Global Hardwood Pulp Producers Face Higher Wood Fiber Costs and Lower Pulp Prices
Profit margins are being squeezed for many hardwood pulp producers worldwide with higher wood fiber costs and lower product prices. The hardwood wood fiber price index (HFPI) reached a 24-year high in the 3Q/11 at the same time as hardwood pulp prices fell by 26% from June through October, reports the Wood Resource Quarterly.
Hardwood pulp prices (BHKP) have fallen steadily during the fall and were down by 26 percent from June to the early November, according to FOEX. At the same time as pulp prices have fallen, the wood costs have increased, which has squeezed the profit margins for many producers of hardwood pulp. Wood cost as a percentage of the Eucalyptus pulp (EuBKP) price has gone up steadily for five consecutive quarters, from 23 percent in the 2Q/10 to 32.2 percent in the 3Q/11, as reported in the Wood Resource Quarterly. The relative wood cost is currently substantially above the twenty–year average of 23 percent.
Pulp mills in Brazil, Indonesia, Japan, China and Chile saw the biggest increases in hardwood fiber prices the past year, while the rise in wood costs in North America and Europe have been more modest. The Hardwood Wood Fiber Price Index (HFPI) rose for the fifth quarter in a row, reaching US$117.91/odmt, an increase of 14 percent since last summer and an all-time high, according to the Wood Resource Quarterly. Conversely, The Softwood Wood Fiber Price Index (SFPI) fell by less than one percent to $108.90/odmt, which was the first decline since the 2Q/10. In addition to the exchange rate adjustments, wood prices also fell in the local currencies in Russia, France and Spain.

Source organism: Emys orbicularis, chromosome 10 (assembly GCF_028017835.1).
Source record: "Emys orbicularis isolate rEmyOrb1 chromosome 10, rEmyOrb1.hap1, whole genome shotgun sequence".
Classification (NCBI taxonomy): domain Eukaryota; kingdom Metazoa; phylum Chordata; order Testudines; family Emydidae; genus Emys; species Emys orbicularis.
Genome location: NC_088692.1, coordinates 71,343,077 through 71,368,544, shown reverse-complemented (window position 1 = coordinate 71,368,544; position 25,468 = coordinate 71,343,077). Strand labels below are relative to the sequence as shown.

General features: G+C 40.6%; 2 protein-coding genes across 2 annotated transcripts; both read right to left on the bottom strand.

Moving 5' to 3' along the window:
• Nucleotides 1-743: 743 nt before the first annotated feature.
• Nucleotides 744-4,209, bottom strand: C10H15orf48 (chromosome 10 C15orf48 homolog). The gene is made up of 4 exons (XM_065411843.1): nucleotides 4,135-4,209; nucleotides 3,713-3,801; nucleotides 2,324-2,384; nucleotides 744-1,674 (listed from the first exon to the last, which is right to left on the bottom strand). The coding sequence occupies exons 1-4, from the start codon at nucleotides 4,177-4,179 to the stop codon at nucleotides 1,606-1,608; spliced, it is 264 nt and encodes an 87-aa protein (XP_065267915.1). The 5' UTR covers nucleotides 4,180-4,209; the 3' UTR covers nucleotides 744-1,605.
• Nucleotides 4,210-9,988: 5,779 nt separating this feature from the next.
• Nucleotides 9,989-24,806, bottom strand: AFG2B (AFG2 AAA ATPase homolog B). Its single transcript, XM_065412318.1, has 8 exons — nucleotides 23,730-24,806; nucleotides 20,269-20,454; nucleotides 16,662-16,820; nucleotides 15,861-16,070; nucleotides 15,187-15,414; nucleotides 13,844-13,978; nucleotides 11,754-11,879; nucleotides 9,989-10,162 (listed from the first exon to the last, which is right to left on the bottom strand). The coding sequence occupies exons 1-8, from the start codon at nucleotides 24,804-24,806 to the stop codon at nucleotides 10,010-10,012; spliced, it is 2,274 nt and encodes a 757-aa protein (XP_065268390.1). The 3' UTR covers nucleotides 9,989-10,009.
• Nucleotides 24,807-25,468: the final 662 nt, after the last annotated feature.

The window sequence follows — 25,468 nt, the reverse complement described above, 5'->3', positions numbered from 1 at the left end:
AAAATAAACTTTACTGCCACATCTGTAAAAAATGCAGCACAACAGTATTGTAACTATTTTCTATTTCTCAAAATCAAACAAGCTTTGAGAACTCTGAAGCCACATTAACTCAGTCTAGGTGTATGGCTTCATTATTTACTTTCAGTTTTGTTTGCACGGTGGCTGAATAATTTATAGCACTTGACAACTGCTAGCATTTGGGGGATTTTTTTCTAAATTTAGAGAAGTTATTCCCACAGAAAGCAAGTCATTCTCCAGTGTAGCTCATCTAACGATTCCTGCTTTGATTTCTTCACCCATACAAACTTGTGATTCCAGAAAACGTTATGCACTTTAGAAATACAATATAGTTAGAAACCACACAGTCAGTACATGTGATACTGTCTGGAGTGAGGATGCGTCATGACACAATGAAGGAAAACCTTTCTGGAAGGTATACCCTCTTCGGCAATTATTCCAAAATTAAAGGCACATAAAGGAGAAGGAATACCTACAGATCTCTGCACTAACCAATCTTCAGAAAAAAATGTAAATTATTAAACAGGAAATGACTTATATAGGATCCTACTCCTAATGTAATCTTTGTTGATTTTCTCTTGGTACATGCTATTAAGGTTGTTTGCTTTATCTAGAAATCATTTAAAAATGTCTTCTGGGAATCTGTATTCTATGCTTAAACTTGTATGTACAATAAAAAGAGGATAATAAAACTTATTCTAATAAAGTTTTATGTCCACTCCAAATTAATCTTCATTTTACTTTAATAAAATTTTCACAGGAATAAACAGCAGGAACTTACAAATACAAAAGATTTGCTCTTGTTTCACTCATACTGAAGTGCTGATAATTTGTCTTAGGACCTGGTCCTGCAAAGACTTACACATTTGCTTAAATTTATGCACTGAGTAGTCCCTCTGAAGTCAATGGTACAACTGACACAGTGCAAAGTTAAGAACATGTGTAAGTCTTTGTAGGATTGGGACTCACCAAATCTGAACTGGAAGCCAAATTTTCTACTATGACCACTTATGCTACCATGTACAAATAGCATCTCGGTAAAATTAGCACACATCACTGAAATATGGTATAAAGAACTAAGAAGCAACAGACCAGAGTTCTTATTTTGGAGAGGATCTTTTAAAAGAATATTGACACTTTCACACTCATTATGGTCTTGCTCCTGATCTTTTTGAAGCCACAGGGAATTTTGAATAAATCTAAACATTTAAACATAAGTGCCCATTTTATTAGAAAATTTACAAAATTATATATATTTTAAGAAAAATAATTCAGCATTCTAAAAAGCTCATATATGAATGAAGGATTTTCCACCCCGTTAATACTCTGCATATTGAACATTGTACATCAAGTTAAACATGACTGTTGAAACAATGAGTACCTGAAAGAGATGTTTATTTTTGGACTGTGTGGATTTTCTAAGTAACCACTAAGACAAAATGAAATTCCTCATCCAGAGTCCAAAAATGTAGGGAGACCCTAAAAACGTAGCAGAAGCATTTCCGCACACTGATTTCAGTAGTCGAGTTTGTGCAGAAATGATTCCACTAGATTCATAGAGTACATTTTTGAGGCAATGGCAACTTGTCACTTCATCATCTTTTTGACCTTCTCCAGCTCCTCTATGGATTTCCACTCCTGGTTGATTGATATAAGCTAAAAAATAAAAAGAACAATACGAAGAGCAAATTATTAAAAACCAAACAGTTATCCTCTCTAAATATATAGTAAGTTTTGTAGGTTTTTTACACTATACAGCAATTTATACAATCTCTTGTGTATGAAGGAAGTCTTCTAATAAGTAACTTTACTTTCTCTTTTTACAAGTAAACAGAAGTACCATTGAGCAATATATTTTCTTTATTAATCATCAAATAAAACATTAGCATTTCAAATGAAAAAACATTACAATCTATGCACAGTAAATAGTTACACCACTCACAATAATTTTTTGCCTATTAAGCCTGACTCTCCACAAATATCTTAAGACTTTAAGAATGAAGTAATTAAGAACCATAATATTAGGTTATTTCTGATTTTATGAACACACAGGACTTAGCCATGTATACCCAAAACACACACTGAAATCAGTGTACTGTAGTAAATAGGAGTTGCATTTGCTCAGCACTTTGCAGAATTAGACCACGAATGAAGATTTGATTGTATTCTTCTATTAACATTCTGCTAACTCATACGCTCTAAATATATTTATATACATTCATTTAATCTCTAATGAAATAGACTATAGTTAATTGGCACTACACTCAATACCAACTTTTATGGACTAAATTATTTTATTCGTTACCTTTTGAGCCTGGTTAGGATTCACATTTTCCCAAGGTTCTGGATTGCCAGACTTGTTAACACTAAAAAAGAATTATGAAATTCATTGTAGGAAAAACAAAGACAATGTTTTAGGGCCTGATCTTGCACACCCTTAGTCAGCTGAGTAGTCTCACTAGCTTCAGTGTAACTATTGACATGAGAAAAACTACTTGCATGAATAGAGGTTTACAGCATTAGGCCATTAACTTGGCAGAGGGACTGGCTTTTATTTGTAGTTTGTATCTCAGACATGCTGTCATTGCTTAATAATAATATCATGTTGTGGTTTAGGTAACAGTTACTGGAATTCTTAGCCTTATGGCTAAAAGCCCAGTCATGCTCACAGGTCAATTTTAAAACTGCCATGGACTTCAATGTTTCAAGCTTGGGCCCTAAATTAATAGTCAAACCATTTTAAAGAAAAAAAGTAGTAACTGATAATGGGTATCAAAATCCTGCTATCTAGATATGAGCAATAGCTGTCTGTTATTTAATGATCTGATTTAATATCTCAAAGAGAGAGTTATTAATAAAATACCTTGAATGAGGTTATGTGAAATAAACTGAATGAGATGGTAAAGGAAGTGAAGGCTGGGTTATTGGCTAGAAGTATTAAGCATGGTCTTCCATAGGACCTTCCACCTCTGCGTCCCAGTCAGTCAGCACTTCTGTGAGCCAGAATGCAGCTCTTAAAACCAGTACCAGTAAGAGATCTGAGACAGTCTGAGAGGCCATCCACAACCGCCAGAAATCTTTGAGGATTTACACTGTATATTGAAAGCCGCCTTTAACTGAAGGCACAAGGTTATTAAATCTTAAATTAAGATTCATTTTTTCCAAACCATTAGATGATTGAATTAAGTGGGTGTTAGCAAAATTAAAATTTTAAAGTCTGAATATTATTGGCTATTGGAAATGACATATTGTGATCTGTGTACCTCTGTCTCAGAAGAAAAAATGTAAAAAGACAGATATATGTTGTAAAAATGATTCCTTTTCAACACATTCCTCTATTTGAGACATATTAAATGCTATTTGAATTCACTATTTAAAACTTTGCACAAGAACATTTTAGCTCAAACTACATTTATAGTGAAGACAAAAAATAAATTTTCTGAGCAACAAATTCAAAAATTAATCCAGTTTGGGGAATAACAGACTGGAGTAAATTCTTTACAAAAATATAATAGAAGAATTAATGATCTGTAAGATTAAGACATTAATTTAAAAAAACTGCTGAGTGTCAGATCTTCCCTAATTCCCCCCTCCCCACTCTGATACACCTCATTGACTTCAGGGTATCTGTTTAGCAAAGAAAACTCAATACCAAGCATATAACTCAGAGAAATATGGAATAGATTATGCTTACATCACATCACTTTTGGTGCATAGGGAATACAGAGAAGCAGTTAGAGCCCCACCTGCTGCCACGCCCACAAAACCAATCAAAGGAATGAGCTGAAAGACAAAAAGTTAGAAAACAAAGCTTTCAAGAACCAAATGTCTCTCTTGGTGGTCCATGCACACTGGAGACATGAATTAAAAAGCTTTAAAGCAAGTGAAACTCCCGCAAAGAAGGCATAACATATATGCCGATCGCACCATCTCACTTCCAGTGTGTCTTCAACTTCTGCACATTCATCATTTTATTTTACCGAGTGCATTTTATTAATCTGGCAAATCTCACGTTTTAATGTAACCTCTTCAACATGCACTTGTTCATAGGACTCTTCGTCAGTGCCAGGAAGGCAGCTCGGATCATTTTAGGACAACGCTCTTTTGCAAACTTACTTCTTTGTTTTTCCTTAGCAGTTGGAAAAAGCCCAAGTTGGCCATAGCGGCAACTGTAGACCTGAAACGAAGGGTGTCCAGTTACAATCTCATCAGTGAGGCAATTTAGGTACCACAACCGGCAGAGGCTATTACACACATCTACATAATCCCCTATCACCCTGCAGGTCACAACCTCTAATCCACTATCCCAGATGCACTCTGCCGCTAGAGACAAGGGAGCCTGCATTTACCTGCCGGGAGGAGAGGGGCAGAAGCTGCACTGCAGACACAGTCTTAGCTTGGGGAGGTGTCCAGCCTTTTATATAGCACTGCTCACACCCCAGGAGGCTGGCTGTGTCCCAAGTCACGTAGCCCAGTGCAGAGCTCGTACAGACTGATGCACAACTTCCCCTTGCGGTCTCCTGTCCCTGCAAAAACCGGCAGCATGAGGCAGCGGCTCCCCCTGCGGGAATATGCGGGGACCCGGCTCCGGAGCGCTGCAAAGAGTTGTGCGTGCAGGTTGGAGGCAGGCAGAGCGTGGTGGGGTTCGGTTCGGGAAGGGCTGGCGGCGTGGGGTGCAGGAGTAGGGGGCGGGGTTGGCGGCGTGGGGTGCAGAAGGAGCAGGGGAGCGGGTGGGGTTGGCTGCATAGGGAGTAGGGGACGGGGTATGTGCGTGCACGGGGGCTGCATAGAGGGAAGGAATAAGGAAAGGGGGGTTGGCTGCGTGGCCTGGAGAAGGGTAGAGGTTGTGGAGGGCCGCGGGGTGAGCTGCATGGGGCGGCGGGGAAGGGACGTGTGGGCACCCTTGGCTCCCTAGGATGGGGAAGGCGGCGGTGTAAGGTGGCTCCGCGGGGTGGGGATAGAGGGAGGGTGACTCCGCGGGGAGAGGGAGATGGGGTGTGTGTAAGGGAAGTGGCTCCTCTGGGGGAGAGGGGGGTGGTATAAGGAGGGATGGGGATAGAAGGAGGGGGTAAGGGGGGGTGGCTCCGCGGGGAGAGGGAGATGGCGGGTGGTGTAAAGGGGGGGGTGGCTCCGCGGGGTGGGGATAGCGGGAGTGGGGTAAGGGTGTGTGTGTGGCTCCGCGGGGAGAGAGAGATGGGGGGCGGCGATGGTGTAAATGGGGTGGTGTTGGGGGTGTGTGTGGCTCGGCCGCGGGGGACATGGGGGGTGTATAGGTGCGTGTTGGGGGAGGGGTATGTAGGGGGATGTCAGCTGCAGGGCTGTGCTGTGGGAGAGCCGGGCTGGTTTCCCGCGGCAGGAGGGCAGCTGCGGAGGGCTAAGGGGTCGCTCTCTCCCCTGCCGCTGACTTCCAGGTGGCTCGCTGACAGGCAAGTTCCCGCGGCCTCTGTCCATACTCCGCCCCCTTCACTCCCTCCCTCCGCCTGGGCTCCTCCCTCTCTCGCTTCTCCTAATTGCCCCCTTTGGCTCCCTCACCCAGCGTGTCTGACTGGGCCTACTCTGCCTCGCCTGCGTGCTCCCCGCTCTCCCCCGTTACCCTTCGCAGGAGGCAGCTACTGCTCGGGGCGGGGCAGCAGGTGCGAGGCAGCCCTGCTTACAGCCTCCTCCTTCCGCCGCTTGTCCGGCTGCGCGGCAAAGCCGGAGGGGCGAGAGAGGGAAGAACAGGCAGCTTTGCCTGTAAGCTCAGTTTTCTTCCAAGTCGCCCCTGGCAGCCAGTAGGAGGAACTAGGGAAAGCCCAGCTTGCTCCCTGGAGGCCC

The Softwood Wood Fiber Price Index has been higher than HFPI for 21 of the past 24 years; it is only the past three years that HFPI has been sold at a premium, and the 3Q/11 premium of US$9.01/odmt is the greatest to date. This is of note because over the past few years, some softwood pulp producers had switched to hardwood or invested in hardwood pulp capacity to take advantage of historically lower hardwood fiber costs and higher profit margins. In light of these recent price and cost developments, producers might consider returning to using more softwood pulp in their product mix, whether for market pulp or in their integrated pulp and paper facilities.
Global timber market reporting is included in the 52-page quarterly publication Wood Resource Quarterly. The report, established in 1988 and with subscribers in over 25 countries, tracks sawlog, pulpwood, lumber and pellet prices and market developments in most key regions around the world.